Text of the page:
Thursday, March 12, 2009

Making Sticky Rice (Yo Fan) (油飯)

Feeding myself presents its problems, as making large batches of food is much easier than single portions. I have a few go-to meals that I can stand eating for lunch every day; one of them is sticky rice. Sticky rice, (or 油飯, literally oily rice, yo fan) is a Taiwanese specialty mostly associated with Tainan (台南). The ingredients are simple:

Sticky rice (糯米)
mini shrimp (蝦米)
mushrooms (香姑)
soy sauce (醬油)
sesame oil (麻油)
meat, any type, cut into little pieces
peanuts, soaked in water first
The two secret ingredients that are a must-have are fried onion and white pepper, pictured here.
The process is very similar to making a risotto. Once you cook the meat and add in all the ingredients that had been soaking (shrimp, mushrooms, peanuts), add soy sauce to taste and cook on low heat for a long time.
Here's what mine looked like. I was running low on mini shrimp, so it's not very colorful. The consistency should be sticky but not soggy like glue. It should have a bit of Q to it (chewiness).

Wednesday, March 11, 2009

A Poultry Valentine's Day

I realize it has been a month since Valentine's Day, but I am really quite proud of the entire chicken that I baked. I am not one who enjoys the sappiness of Valentine's, but I rather enjoy challenging myself with food (whether it is preparing it or attempting to eat roast chicken for an entire week). I have to give credit to Gudbjorg, because she and Kyle were the ones who inspired me to try baking my own chicken after a glorious dinner at their house in January.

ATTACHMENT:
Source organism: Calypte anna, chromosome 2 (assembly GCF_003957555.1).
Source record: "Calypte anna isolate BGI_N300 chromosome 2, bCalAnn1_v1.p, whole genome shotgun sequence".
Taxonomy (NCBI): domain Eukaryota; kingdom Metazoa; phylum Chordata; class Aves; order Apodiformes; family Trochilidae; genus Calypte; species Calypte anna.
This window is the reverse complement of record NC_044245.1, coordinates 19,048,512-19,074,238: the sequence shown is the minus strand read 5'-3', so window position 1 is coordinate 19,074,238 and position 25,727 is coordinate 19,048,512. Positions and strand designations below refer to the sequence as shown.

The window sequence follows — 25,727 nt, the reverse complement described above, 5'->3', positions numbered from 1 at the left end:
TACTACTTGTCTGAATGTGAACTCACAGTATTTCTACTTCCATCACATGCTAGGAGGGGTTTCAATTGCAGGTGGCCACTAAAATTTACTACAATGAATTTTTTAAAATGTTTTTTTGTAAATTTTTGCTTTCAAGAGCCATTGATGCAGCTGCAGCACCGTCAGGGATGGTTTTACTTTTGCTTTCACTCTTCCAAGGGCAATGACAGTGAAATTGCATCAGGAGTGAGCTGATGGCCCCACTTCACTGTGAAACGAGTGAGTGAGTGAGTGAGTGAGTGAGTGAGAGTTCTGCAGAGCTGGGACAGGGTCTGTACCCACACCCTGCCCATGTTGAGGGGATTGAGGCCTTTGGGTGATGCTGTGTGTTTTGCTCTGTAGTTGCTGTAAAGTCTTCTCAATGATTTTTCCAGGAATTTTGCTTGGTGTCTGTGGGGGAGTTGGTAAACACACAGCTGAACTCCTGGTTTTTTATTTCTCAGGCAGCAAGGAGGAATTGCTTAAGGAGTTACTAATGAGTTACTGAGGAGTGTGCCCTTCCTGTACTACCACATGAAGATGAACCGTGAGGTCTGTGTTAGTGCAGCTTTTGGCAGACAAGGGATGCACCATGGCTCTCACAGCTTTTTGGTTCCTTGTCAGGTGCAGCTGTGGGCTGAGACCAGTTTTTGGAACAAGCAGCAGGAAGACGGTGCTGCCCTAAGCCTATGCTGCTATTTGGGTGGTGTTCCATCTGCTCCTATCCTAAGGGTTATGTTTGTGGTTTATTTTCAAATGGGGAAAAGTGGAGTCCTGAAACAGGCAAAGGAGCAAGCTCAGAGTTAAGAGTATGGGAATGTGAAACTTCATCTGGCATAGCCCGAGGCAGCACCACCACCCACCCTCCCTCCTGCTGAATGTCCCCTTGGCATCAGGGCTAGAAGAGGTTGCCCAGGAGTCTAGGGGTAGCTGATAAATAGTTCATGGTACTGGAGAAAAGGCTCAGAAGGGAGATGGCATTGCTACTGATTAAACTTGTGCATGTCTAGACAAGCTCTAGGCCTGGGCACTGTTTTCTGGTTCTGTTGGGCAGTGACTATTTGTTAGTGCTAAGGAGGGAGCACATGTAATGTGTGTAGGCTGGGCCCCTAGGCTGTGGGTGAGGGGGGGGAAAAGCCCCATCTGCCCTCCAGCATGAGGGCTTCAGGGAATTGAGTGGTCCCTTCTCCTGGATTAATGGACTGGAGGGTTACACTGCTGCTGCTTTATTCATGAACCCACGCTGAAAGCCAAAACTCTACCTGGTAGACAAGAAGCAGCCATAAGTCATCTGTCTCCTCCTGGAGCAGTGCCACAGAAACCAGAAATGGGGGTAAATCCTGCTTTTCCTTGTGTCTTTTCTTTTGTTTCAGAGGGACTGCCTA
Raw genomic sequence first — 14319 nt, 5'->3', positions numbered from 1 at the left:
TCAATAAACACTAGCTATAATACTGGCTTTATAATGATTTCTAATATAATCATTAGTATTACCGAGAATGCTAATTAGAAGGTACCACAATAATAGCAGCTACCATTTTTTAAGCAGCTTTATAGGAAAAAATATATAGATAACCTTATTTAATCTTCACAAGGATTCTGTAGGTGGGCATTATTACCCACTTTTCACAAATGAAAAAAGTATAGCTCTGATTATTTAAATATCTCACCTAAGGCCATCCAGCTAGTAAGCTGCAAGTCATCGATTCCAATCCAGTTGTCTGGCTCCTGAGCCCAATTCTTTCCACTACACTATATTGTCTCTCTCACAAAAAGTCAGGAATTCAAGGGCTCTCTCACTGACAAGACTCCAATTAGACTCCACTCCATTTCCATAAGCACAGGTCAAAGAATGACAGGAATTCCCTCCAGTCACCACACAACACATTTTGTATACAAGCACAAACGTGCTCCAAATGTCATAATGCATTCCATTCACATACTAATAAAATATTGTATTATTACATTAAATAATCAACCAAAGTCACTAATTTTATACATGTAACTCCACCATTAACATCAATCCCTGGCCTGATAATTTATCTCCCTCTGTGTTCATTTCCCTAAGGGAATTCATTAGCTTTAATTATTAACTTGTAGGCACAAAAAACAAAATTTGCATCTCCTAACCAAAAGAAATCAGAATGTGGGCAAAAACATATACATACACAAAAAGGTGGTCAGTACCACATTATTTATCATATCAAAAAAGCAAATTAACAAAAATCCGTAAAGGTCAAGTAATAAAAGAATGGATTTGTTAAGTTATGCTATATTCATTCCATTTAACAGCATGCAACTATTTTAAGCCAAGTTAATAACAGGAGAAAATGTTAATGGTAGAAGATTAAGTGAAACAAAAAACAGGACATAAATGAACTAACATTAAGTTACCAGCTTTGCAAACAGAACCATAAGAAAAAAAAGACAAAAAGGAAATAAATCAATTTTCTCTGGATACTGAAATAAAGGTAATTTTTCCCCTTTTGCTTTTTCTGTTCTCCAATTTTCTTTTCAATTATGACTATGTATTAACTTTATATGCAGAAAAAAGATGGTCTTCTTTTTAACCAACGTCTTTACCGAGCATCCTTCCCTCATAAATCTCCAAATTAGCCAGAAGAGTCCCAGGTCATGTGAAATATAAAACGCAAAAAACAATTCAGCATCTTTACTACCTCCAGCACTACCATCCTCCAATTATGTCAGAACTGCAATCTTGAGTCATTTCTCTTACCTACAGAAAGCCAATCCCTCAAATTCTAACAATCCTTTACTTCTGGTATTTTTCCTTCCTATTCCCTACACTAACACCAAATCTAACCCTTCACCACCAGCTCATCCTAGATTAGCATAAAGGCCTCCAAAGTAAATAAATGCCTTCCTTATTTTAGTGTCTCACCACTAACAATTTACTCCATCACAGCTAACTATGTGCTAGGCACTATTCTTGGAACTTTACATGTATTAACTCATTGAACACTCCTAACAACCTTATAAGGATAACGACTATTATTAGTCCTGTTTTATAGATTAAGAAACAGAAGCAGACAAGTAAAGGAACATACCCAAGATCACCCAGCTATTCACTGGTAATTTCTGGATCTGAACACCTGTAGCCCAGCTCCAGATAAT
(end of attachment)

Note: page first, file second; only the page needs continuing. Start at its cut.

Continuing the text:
As they teach you in home ec, always prepare vegetables before you prepare raw meats. Here, I chopped carrots, potatoes (red skin and russet), and celery. You can choose any combination to form your bed of vegetables.
It's an octopus! No, it's just half of an onion shoved under the skin of the chicken. Our old transcriptionist gave me this tip in reference to shoving 2 halves of an onion under the skin of a Thanksgiving turkey. It makes the meat more moist and naturally flavorful (and gives the bird some boobs).
Gingerly detach the skin of the chicken without perforating it, starting from the rear end, to make the pocket for your onion half. Side note: my mom made me that apron for Christmas! It is made out of waterproof upholstery fabric so it feels great but protects me from chicken juice and dishwater splashes! Also, note the Franziskaner in the background. No good cooking is done without a beverage near by.
I always have a grocery bag around for easy disposal of any rinds, skins, and in this case, chicken neck and internal organs. Creepy. I definitely would not choose to eat chicken internal organs.
I think I used 2 sticks of butter and a ton of different herbs and spices. I don't quite remember what all I used, but I think there was salt, sage, and a lot of basil.
Drizzle your butter and herbs over the chicken. I have yet to figure out how the meat on the inside gets its flavoring (I did make some cuts under the skin and try to baste the butter inside, but it didn't seem like it made a difference).
I wish I had taken a picture of the chicken when it came out of the oven. The herbs and butter formed a delicious golden crispy shell out of the skin. I know chicken skin is not healthy, but it was SO good. In the process of baking, the chicken juice and butter will cook the vegetables underneath. It took close to an hour of baking, but you should check the doneness of your chicken with a meat thermometer or make a cut in the deeper part of the thigh.
I ate roast chicken for a week. I don't want to eat any more chicken for at least a few more months.